Tag Archives: charter revision

Even Larry Has No Answer

Larry’s Favorite Former Jet, Santana Moss

Larry is one of the smartest guys in Flatbush. So when he started defending Brooklyn’s lack of clout at City Hall, I did a double take.

“The Board of Estimate was a bad idea. Staten Island didn’t deserve to have the same power as Brooklyn.”

But isn’t it worse for Brooklyn to have no power, because the mayor — most responsive to Manhattan media  — controls almost everything?

Larry shrugged and turned back to the TV. It was easier for him to watch his beloved Jets self-destruct than to grapple with one of the thorniest issues facing New Yorkers in 2011: how to ensure that Mike Bloomberg’s successor — whoever he or she is — will balance the needs of the BBQSI boroughs against those of the Manhattan business community. Continue reading

Vote Your Conscience, But Vote!

Imagine if the Board of Elections put seven separate elected officials — Congressman, Senator, Governor, Comptroller, Attorney General, Assembly member, and State Senator — on the same ballot line, and made you mark just one oval to choose all of them.

Sounds like the old Soviet Union.

The decision by the 2010 New York City Charter Revision Commission to group seven unrelated proposals under ballot Question 2 — based on an opinion that the ballot was too small to show them separately — is just as cynical: It’s a way of telling voters, “If we let you vote seven or eight times, you could get confused and forget to vote ‘Yes’ on everything we want.” Continue reading

Vote “No” on Question 2

City Limits has paid CityPragmatist a great compliment by prominently featuring our views about ballot Question 2, a collection of unrelated charter revision “reforms” to be placed before voters on Election Day.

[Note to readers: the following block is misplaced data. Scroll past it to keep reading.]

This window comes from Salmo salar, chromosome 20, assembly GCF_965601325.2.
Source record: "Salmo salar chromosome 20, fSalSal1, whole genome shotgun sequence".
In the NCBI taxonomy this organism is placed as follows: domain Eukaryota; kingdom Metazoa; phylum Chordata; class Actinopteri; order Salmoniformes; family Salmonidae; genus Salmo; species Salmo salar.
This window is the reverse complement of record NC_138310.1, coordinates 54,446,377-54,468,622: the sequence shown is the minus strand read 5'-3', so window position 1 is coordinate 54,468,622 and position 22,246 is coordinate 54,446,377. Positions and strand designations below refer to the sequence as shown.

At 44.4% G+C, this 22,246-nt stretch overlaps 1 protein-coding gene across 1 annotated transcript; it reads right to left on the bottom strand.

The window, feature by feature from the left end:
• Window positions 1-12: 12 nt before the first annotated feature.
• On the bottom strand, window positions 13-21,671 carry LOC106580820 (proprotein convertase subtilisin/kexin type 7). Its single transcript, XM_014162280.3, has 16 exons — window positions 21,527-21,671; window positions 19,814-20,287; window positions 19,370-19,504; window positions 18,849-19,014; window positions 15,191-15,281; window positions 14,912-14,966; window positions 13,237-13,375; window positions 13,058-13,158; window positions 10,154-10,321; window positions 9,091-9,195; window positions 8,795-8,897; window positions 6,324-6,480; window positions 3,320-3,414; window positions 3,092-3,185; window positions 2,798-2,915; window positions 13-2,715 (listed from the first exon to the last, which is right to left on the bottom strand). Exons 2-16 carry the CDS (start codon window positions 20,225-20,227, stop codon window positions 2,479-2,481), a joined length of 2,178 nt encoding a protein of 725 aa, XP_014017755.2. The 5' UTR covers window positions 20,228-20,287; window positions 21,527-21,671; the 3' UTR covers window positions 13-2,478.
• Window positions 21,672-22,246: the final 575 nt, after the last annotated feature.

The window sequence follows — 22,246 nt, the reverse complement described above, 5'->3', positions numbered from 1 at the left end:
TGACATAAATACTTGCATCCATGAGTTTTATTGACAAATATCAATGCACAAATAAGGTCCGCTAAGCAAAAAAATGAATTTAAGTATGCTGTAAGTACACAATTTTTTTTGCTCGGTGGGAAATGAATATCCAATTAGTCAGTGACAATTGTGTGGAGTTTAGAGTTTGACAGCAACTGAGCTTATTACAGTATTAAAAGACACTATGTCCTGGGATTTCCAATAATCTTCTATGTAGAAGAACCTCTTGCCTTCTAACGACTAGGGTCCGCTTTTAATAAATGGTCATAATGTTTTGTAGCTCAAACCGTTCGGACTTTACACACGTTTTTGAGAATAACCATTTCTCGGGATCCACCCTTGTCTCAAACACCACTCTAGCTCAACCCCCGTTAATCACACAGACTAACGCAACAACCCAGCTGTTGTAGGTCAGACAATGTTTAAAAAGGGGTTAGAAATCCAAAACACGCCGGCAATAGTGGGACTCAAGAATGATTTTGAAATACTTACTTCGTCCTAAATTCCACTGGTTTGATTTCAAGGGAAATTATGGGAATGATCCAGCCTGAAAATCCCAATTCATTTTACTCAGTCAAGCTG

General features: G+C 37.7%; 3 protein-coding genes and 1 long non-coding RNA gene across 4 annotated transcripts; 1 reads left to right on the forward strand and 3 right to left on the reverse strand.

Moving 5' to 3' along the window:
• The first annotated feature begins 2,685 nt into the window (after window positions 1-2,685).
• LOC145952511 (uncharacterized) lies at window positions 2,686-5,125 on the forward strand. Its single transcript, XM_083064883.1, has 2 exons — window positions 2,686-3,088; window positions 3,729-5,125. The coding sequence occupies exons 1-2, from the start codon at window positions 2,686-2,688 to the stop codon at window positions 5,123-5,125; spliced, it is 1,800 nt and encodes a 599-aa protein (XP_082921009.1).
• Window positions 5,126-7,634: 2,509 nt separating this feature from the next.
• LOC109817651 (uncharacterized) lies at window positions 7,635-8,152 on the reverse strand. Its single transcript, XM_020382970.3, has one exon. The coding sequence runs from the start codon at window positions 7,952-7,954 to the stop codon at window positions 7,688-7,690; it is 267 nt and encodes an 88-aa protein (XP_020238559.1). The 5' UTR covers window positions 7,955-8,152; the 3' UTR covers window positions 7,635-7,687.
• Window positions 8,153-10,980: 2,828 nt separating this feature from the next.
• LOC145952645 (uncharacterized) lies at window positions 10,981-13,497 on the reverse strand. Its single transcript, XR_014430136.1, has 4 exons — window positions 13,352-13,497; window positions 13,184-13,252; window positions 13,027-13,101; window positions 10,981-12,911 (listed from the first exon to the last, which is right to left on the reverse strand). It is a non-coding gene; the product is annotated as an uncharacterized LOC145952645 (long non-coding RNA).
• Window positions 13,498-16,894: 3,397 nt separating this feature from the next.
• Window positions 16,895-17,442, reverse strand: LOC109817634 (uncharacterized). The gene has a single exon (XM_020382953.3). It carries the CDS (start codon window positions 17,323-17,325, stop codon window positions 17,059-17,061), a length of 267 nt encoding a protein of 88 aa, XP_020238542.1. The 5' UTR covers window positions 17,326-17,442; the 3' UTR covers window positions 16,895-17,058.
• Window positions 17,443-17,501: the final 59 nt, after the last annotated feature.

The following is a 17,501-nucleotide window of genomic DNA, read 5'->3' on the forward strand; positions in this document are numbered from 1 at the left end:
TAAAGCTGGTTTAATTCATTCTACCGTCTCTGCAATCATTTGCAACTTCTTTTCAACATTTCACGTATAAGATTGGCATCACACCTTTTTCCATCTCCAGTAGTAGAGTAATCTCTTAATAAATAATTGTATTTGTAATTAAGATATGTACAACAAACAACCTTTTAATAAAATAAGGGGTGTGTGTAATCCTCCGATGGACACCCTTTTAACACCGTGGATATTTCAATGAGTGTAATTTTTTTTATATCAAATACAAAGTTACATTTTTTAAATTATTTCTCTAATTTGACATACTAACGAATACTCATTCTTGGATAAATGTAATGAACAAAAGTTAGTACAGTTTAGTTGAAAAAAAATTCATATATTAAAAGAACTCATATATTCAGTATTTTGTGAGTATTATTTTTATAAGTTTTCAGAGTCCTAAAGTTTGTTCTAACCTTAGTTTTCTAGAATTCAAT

Question 2, along with Question 1, which is about term limits, will appear on the “back” of Tuesday’s two-sided paper ballot. Continue reading

Rub Your Tummy?

A Coordinated NYC Voter

Mike Bloomberg is betting you can’t rub your tummy and pat your head at the same time.

That — and a 2008 commitment to billionaire term limits sponsor Ron Lauder — is why he’s urging New Yorkers to vote “yes” on ballot Question 1 — to restore two-term limits for mayors and other city elected officials.

Of course, Question 1 exempts him and other current incumbents. They all can run a third time if they haven’t already.

But what does this have to do with your head and your tummy? Continue reading

Goldstein: We Understood

“The vast majority of the members of the commission publicly are opposed to term limits, period.”

(Matthew Goldstein, chair of the 2010 NYC Charter Revision Commission, speaking at New York Law School on Friday, October 22, 2010)

“But we understood that by accepting to sit on this commission that we wanted to bring back for referendum the idea ‘do you want to go back to what was in place before 2008’ and that’s what we did and that’s what you’re going to be voting on.”

(Matthew Goldstein, ten seconds later)

So much for the pretense that a mayorally-appointed charter revision commission can act independently.

And so much for voters’ ability to decide whether term limits should exist at all. The choice we’ll get on Election Day is “two or three 4-year terms, but if you choose two terms this won’t take full effect until 2021.” Continue reading

The Silence is Deafening!

What charter revision?

That’s the answer we got when we approached a small random sample of New Yorkers and asked them how they intended to vote on charter revision on Election Day.

Perhaps Friday’s appearance at New York Law School by charter commission chair Matthew Goldstein will stimulate some media coverage of a subject many people — including journalists — are treating as an unimportant sidebar to the major races to be decided on November 2nd. Continue reading

Turn the Ballot Over!

The NYC Charter Revision Commission has published its instructions for voters — the first of which says “turn the ballot over.”

Presumably, the commission isn’t telling us to skip the front, where we can vote for governor and comptroller, among others.

But once we turn the ballot over, we’re into charter country, where things aren’t always what they seem to be. Continue reading